IMUS, Cavite, Philippines—Tension arose anew as Emmanuel Maliksi on Wednesday took his oath as mayor of this town to replace Homer Saquilayan who was the duly proclaimed winner in the 2010 elections.
Government transactions continued even as all the other gates of the town hall were padlocked except for the front gate of the town hall that remained open but heavily guarded by Saquilayan’s supporters.
Maliksi of the Liberal Party was accompanied by his family, including his father, former Cavite governor and incumbent Imus Representative Erineo “Ayong” Maliksi at the regional trial court (RTC) branch 22 here.
Senator Panfilo Lacson, with whom the Maliksis were known to be closely allied, administered the oath taking at around 9 a.m.
From the RTC, Maliksi and his supporters, who were in yellow clothes, proceeded instead to Maliksi’s home, locally known here as the “white house” in Barangay Bayang Luma.
In a brief press conference, Maliksi said “we will give them enough time to leave. We will let the court serve the writ of execution to prevent violence.”
Maliksi was referring to Saquilayan’s supporters, who began gathering at the municipal hall on Tuesday evening to prevent Maliksi’s takeover.
An employee from the municipal General Services Office said government transactions continued inside the town hall despite the tension.
Senior Superintendent John Bulalacao, Cavite police director, said Saquilayan’s supporters, who wore white clothes, numbered at least 1,000.
Truckloads of policemen, some with truncheons, and a team of Special Weapons and Tactics, stood around the town hall as the court sheriff served the writ of execution.
Bulalacao would not say the exact number of the policemen but he said the regional police office sent 100 policemen to augment the Cavite police. “We have just enough to ensure a peaceful transition of power in Imus,” he said.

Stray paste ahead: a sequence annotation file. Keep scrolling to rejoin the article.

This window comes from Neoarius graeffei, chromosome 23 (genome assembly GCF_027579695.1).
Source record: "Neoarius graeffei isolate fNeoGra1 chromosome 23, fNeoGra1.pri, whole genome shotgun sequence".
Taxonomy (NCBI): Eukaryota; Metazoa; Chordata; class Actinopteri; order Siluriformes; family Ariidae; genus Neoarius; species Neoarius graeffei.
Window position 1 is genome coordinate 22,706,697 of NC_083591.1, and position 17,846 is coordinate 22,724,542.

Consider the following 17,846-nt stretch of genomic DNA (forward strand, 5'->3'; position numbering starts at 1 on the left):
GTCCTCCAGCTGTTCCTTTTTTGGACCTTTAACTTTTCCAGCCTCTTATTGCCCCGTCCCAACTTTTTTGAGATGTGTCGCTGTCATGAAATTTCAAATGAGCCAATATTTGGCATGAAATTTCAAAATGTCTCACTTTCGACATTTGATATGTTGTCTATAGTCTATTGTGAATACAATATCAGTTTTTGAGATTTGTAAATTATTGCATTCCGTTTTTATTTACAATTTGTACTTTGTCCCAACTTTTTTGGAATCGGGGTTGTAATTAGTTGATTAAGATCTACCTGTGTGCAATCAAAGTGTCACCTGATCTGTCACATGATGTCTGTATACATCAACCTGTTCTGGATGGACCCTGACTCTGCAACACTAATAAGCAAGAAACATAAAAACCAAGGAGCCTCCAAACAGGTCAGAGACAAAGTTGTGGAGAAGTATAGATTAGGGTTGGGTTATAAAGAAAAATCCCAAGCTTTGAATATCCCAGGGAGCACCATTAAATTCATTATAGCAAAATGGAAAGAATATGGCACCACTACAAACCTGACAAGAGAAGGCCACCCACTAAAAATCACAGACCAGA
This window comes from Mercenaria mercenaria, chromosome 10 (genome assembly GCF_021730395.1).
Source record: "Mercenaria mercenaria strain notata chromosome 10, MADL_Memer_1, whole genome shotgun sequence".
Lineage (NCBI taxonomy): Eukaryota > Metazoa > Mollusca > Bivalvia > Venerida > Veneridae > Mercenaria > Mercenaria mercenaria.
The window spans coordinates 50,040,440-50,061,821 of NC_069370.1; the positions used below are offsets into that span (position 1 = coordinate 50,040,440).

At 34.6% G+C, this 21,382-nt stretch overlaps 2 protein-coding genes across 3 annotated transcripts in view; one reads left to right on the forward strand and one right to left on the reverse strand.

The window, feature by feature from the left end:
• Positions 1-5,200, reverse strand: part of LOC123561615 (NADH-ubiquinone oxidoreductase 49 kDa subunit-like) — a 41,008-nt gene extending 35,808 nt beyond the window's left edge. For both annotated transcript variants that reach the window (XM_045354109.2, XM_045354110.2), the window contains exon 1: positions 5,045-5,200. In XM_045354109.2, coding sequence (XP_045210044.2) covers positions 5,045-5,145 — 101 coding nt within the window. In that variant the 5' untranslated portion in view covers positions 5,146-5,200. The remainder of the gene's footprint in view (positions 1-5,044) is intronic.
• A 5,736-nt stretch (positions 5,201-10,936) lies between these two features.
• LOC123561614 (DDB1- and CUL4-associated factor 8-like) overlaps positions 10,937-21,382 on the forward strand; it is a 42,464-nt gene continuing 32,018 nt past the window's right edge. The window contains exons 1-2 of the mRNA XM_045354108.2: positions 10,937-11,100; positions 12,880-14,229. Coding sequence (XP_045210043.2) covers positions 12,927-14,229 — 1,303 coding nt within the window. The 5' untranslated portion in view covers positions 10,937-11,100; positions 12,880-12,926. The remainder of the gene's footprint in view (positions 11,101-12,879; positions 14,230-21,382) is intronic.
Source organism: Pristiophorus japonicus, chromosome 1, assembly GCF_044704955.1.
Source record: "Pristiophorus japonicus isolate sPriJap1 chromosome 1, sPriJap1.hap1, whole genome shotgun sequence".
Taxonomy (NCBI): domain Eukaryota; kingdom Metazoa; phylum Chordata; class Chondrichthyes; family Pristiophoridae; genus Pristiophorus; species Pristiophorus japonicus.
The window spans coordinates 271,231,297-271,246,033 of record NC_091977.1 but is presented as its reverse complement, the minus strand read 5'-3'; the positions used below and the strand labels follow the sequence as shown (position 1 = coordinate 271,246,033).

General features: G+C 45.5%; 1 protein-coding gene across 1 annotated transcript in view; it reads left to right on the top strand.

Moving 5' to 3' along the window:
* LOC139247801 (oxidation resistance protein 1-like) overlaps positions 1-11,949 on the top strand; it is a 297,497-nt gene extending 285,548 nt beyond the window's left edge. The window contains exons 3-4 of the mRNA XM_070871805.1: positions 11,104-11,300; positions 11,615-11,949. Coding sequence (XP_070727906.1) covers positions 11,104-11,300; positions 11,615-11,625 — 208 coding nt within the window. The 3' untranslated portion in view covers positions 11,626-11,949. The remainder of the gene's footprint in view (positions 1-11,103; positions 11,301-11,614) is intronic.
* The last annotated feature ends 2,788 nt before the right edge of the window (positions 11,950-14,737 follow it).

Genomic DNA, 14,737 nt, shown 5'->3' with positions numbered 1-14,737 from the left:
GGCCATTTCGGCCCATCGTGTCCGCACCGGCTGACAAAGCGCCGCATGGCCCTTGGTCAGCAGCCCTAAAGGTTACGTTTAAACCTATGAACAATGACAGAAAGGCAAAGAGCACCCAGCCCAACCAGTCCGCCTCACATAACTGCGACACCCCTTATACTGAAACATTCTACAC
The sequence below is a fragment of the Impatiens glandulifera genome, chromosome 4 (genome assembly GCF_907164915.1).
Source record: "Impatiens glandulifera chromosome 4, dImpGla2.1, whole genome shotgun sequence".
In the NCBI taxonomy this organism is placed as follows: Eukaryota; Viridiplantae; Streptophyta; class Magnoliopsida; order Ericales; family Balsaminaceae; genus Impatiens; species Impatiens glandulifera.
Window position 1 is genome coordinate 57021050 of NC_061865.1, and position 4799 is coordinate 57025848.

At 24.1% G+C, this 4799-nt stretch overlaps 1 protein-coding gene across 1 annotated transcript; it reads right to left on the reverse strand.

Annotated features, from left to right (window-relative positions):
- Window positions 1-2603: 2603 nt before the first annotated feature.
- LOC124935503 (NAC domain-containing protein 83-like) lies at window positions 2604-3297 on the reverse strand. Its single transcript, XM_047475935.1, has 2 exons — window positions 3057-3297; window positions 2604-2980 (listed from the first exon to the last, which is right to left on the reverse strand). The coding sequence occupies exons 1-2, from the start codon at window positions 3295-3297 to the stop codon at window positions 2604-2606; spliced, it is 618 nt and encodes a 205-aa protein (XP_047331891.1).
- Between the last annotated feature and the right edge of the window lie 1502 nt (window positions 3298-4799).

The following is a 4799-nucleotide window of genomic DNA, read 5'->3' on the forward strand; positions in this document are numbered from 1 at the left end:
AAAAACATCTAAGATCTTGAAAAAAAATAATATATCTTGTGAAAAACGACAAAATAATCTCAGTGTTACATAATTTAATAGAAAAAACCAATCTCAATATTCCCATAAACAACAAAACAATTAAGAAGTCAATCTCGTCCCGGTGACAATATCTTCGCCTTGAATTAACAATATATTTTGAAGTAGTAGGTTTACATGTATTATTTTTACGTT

Saquilayan, who ran under the Nacionalista Party, earlier refused to step down, insisting that the Comelec had favored his petition for a temporary restraining order (TRO) to prevent the RTC branch 22 from installing Maliksi.
However, in the Comelec ruling dated December 20, commissioners Armando Velasco and Christian Robert Lim of the Comelec First Division had affixed their handwritten dissenting opinion that in turn invalidated the issuance of the TRO.
This allowed the RTC to implement its November 15 ruling that declared Maliksi as the rightful winner with 665 votes against Saquilayan.
Saquilayan had left the municipal hall hours before court sheriff Elmer Ascueta arrived at noon to serve the writ of execution. Saquilayan’s legal counsel, lawyer Charles Mercado, received the court order in behalf of the unseated mayor.
The Philippine Daily Inquirer tried to call Saquilayan on his mobile phone but his staff Patrizenette Villena said he was in a closed-door meeting.
Villena said Saquilayan’s camp would exhaust all “legal remedies” and would bring the case to the Supreme Court.
“The mayor (Saquilayan) already informed the supporters to vacate the municipal hall but they decided to hold their ground. He said he would have to respect the rule of law,” Villena said.